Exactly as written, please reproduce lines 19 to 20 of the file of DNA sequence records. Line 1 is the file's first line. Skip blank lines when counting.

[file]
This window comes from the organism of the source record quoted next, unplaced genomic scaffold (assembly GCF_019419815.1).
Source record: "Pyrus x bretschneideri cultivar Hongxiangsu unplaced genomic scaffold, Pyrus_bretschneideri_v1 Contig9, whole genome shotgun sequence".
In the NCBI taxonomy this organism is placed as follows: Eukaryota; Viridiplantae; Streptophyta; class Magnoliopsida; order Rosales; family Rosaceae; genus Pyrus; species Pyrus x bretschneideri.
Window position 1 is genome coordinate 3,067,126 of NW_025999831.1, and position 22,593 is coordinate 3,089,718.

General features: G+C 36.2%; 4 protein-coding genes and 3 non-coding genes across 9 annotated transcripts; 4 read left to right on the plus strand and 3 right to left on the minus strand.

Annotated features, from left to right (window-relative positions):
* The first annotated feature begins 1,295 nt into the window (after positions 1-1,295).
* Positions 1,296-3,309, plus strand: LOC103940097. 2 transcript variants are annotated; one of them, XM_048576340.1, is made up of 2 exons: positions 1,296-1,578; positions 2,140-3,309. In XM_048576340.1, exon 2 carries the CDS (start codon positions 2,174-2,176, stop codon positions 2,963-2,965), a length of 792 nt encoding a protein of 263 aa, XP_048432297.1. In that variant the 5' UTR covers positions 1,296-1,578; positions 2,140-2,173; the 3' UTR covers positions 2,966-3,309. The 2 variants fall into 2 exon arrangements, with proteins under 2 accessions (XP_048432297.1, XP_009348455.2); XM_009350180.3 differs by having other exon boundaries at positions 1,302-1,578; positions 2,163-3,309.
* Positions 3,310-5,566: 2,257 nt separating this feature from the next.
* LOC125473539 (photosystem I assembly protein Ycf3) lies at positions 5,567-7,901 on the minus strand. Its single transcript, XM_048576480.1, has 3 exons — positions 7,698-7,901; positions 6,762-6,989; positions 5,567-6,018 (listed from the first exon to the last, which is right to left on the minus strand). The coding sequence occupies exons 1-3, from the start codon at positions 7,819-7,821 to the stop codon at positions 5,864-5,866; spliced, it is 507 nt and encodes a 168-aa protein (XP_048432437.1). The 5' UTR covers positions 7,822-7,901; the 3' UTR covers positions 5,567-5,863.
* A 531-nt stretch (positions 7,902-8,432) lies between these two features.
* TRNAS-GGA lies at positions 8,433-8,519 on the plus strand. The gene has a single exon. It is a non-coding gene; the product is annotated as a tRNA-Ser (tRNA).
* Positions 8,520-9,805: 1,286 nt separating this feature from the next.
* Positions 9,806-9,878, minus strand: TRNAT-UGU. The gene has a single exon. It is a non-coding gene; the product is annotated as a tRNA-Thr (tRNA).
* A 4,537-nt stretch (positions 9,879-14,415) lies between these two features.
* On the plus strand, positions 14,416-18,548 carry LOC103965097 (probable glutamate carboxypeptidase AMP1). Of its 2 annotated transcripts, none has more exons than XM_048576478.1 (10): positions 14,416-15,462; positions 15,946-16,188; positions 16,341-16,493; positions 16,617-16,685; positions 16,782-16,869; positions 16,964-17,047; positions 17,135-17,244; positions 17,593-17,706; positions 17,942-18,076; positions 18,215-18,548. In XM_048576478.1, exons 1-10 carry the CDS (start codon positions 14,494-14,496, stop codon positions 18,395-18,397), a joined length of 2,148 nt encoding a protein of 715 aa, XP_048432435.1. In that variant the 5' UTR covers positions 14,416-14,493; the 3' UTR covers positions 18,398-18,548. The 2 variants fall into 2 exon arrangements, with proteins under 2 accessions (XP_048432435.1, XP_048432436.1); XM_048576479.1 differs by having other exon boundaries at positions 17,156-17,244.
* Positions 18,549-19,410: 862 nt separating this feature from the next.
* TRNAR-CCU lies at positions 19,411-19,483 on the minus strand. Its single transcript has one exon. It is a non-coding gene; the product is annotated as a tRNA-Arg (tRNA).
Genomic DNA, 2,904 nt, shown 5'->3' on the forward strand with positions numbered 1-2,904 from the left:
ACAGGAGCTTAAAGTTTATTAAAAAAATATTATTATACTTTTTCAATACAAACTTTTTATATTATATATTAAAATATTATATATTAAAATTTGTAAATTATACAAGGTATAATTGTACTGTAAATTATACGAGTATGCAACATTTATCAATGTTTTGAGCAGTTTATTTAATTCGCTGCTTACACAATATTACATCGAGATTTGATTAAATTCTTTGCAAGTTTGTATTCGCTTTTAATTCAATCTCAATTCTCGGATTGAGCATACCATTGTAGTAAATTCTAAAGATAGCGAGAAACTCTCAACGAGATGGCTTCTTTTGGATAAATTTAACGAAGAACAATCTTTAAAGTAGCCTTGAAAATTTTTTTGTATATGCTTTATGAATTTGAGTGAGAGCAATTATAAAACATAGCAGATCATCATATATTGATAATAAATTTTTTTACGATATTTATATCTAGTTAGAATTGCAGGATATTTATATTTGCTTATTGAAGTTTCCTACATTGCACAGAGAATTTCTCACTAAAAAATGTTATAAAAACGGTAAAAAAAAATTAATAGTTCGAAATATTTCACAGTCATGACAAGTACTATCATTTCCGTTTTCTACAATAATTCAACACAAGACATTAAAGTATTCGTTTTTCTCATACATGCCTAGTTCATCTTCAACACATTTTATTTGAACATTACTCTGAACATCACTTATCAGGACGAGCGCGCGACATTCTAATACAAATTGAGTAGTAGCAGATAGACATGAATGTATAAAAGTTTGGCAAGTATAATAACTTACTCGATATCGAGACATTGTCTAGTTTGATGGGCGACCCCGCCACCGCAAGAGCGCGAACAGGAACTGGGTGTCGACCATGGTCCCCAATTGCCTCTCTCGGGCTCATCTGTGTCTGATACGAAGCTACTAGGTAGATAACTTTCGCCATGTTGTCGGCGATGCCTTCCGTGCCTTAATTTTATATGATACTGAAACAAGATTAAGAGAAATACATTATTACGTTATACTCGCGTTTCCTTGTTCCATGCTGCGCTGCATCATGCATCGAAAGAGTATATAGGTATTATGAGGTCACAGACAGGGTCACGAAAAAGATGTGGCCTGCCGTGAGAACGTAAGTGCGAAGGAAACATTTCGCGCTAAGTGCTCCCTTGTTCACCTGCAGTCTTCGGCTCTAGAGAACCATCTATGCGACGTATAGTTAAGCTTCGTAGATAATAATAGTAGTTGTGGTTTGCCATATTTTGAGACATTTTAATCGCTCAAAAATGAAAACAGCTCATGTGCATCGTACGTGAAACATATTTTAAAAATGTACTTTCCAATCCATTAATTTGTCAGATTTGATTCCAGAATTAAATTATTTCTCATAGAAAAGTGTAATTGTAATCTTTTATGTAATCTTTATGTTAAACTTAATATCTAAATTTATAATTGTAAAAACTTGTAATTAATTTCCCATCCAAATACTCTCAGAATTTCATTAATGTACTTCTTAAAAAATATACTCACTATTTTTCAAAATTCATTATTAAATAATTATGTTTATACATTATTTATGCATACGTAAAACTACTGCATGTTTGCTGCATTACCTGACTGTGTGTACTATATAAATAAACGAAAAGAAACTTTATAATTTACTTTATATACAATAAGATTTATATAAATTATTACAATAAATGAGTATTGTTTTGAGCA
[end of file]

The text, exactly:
Genomic DNA, 2,904 nt, shown 5'->3' on the forward strand with positions numbered 1-2,904 from the left:
ACAGGAGCTTAAAGTTTATTAAAAAAATATTATTATACTTTTTCAATACAAACTTTTTATATTATATATTAAAATATTATATATTAAAATTTGTAAATTATACAAGGTATAATTGTACTGTAAATTATACGAGTATGCAACATTTATCAATGTTTTGAGCAGTTTATTTAATTCGCTGCTTACACAATATTACATCGAGATTTGATTAAATTCTTTGCAAGTTTGTATTCGCTTTTAATTCAATCTCAATTCTCGGATTGAGCATACCATTGTAGTAAATTCTAAAGATAGCGAGAAACTCTCAACGAGATGGCTTCTTTTGGATAAATTTAACGAAGAACAATCTTTAAAGTAGCCTTGAAAATTTTTTTGTATATGCTTTATGAATTTGAGTGAGAGCAATTATAAAACATAGCAGATCATCATATATTGATAATAAATTTTTTTACGATATTTATATCTAGTTAGAATTGCAGGATATTTATATTTGCTTATTGAAGTTTCCTACATTGCACAGAGAATTTCTCACTAAAAAATGTTATAAAAACGGTAAAAAAAAATTAATAGTTCGAAATATTTCACAGTCATGACAAGTACTATCATTTCCGTTTTCTACAATAATTCAACACAAGACATTAAAGTATTCGTTTTTCTCATACATGCCTAGTTCATCTTCAACACATTTTATTTGAACATTACTCTGAACATCACTTATCAGGACGAGCGCGCGACATTCTAATACAAATTGAGTAGTAGCAGATAGACATGAATGTATAAAAGTTTGGCAAGTATAATAACTTACTCGATATCGAGACATTGTCTAGTTTGATGGGCGACCCCGCCACCGCAAGAGCGCGAACAGGAACTGGGTGTCGACCATGGTCCCCAATTGCCTCTCTCGGGCTCATCTGTGTCTGATACGAAGCTACTAGGTAGATAACTTTCGCCATGTTGTCGGCGATGCCTTCCGTGCCTTAATTTTATATGATACTGAAACAAGATTAAGAGAAATACATTATTACGTTATACTCGCGTTTCCTTGTTCCATGCTGCGCTGCATCATGCATCGAAAGAGTATATAGGTATTATGAGGTCACAGACAGGGTCACGAAAAAGATGTGGCCTGCCGTGAGAACGTAAGTGCGAAGGAAACATTTCGCGCTAAGTGCTCCCTTGTTCACCTGCAGTCTTCGGCTCTAGAGAACCATCTATGCGACGTATAGTTAAGCTTCGTAGATAATAATAGTAGTTGTGGTTTGCCATATTTTGAGACATTTTAATCGCTCAAAAATGAAAACAGCTCATGTGCATCGTACGTGAAACATATTTTAAAAATGTACTTTCCAATCCATTAATTTGTCAGATTTGATTCCAGAATTAAATTATTTCTCATAGAAAAGTGTAATTGTAATCTTTTATGTAATCTTTATGTTAAACTTAATATCTAAATTTATAATTGTAAAAACTTGTAATTAATTTCCCATCCAAATACTCTCAGAATTTCATTAATGTACTTCTTAAAAAATATACTCACTATTTTTCAAAATTCATTATTAAATAATTATGTTTATACATTATTTATGCATACGTAAAACTACTGCATGTTTGCTGCATTACCTGACTGTGTGTACTATATAAATAAACGAAAAGAAACTTTATAATTTACTTTATATACAATAAGATTTATATAAATTATTACAATAAATGAGTATTGTTTTGAGCA